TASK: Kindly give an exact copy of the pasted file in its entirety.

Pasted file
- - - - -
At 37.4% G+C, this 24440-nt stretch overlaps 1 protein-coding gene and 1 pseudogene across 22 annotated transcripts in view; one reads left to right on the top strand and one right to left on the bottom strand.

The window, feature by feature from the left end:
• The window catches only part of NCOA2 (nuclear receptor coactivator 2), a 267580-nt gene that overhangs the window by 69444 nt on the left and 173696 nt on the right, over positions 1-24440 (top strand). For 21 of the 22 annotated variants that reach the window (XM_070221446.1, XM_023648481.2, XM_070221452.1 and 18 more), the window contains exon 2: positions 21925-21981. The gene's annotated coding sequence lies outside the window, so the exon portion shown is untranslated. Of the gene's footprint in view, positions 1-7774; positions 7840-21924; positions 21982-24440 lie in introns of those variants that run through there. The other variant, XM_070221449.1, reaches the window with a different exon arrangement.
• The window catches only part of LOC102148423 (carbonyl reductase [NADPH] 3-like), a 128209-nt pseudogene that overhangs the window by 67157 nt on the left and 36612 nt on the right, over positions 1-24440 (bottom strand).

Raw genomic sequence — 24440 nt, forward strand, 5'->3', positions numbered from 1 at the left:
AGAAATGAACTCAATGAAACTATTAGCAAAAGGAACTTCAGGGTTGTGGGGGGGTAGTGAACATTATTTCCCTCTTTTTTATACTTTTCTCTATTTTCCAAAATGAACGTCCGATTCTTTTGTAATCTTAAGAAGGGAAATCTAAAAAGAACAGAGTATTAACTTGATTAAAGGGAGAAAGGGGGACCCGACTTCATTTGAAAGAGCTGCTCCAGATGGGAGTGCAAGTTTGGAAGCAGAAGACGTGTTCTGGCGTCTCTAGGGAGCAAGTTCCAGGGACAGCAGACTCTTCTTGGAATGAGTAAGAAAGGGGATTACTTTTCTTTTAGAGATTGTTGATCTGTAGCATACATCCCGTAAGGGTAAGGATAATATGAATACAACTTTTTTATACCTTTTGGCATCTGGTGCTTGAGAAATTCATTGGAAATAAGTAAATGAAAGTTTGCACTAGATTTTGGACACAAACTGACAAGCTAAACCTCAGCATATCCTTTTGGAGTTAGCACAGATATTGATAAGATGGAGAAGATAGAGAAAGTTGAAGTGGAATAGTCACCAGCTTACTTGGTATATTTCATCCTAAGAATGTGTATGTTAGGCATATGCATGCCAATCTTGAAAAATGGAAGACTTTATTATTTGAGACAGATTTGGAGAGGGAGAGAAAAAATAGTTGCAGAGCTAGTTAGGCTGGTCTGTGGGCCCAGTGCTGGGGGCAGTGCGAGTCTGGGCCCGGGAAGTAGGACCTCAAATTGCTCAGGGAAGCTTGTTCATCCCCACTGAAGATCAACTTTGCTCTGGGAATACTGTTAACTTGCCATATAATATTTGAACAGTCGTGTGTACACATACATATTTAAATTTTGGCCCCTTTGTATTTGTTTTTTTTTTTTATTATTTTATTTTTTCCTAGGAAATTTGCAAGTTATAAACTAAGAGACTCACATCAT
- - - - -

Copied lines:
At 37.4% G+C, this 24440-nt stretch overlaps 1 protein-coding gene and 1 pseudogene across 22 annotated transcripts in view; one reads left to right on the top strand and one right to left on the bottom strand.

The window, feature by feature from the left end:
• The window catches only part of NCOA2 (nuclear receptor coactivator 2), a 267580-nt gene that overhangs the window by 69444 nt on the left and 173696 nt on the right, over positions 1-24440 (top strand). For 21 of the 22 annotated variants that reach the window (XM_070221446.1, XM_023648481.2, XM_070221452.1 and 18 more), the window contains exon 2: positions 21925-21981. The gene's annotated coding sequence lies outside the window, so the exon portion shown is untranslated. Of the gene's footprint in view, positions 1-7774; positions 7840-21924; positions 21982-24440 lie in introns of those variants that run through there. The other variant, XM_070221449.1, reaches the window with a different exon arrangement.
• The window catches only part of LOC102148423 (carbonyl reductase [NADPH] 3-like), a 128209-nt pseudogene that overhangs the window by 67157 nt on the left and 36612 nt on the right, over positions 1-24440 (bottom strand).

Raw genomic sequence — 24440 nt, forward strand, 5'->3', positions numbered from 1 at the left:
AGAAATGAACTCAATGAAACTATTAGCAAAAGGAACTTCAGGGTTGTGGGGGGGTAGTGAACATTATTTCCCTCTTTTTTATACTTTTCTCTATTTTCCAAAATGAACGTCCGATTCTTTTGTAATCTTAAGAAGGGAAATCTAAAAAGAACAGAGTATTAACTTGATTAAAGGGAGAAAGGGGGACCCGACTTCATTTGAAAGAGCTGCTCCAGATGGGAGTGCAAGTTTGGAAGCAGAAGACGTGTTCTGGCGTCTCTAGGGAGCAAGTTCCAGGGACAGCAGACTCTTCTTGGAATGAGTAAGAAAGGGGATTACTTTTCTTTTAGAGATTGTTGATCTGTAGCATACATCCCGTAAGGGTAAGGATAATATGAATACAACTTTTTTATACCTTTTGGCATCTGGTGCTTGAGAAATTCATTGGAAATAAGTAAATGAAAGTTTGCACTAGATTTTGGACACAAACTGACAAGCTAAACCTCAGCATATCCTTTTGGAGTTAGCACAGATATTGATAAGATGGAGAAGATAGAGAAAGTTGAAGTGGAATAGTCACCAGCTTACTTGGTATATTTCATCCTAAGAATGTGTATGTTAGGCATATGCATGCCAATCTTGAAAAATGGAAGACTTTATTATTTGAGACAGATTTGGAGAGGGAGAGAAAAAATAGTTGCAGAGCTAGTTAGGCTGGTCTGTGGGCCCAGTGCTGGGGGCAGTGCGAGTCTGGGCCCGGGAAGTAGGACCTCAAATTGCTCAGGGAAGCTTGTTCATCCCCACTGAAGATCAACTTTGCTCTGGGAATACTGTTAACTTGCCATATAATATTTGAACAGTCGTGTGTACACATACATATTTAAATTTTGGCCCCTTTGTATTTGTTTTTTTTTTTTATTATTTTATTTTTTCCTAGGAAATTTGCAAGTTATAAACTAAGAGACTCACATCAT